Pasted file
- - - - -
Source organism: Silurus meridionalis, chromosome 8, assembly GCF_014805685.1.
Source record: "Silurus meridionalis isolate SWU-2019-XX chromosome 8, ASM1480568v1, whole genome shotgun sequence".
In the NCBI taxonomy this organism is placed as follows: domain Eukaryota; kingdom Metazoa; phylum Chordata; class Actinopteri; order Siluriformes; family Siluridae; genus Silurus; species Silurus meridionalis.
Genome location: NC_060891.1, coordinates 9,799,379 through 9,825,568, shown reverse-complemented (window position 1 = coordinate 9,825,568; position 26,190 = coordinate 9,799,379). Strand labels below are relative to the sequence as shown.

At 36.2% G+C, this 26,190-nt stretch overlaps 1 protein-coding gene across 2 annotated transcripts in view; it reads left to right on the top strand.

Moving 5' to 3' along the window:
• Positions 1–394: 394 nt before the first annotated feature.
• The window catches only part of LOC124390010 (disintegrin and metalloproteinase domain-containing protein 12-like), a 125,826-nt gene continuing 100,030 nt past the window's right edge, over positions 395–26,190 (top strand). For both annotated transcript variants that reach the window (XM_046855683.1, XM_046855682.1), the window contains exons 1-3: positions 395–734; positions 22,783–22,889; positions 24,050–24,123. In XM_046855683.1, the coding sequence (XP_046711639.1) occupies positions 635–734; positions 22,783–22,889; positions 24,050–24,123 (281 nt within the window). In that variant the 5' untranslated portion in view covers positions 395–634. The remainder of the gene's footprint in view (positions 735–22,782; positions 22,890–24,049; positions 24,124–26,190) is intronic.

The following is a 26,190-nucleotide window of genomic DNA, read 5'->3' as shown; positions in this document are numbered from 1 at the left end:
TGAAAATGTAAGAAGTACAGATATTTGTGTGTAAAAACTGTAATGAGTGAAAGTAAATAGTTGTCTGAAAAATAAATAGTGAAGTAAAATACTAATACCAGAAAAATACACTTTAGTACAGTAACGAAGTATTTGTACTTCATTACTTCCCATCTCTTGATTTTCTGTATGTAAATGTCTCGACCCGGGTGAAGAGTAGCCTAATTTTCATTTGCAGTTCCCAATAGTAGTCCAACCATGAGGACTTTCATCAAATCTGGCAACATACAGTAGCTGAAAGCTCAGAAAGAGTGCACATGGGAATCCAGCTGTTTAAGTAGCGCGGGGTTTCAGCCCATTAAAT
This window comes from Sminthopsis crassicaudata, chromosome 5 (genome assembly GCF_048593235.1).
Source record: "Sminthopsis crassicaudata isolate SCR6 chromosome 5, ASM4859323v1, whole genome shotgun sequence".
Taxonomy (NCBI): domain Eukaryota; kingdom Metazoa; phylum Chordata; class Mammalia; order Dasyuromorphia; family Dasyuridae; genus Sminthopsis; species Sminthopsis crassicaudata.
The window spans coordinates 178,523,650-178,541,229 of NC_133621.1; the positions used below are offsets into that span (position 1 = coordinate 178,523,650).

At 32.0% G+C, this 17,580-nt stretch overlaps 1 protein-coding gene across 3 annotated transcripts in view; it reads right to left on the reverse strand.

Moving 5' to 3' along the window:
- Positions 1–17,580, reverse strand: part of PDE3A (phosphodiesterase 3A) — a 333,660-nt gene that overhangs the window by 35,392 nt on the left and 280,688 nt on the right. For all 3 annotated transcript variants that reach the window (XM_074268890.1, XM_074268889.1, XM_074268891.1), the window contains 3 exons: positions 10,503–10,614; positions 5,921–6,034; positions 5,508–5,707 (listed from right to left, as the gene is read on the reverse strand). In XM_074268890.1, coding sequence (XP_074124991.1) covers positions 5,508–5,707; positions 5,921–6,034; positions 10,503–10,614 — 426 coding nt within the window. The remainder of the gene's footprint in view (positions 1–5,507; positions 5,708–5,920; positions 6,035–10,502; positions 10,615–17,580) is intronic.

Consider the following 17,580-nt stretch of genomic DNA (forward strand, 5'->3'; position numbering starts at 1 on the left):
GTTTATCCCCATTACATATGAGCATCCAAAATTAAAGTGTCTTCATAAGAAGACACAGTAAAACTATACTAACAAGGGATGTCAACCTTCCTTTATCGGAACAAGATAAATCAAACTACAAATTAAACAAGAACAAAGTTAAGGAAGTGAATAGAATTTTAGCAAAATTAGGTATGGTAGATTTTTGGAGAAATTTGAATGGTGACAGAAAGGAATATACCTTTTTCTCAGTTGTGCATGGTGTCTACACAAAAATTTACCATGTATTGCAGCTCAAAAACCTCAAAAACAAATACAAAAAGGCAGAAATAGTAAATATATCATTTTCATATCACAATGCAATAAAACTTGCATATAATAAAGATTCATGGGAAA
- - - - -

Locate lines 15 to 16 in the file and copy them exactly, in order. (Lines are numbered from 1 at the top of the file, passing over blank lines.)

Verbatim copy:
At 32.0% G+C, this 17,580-nt stretch overlaps 1 protein-coding gene across 3 annotated transcripts in view; it reads right to left on the reverse strand.

Moving 5' to 3' along the window: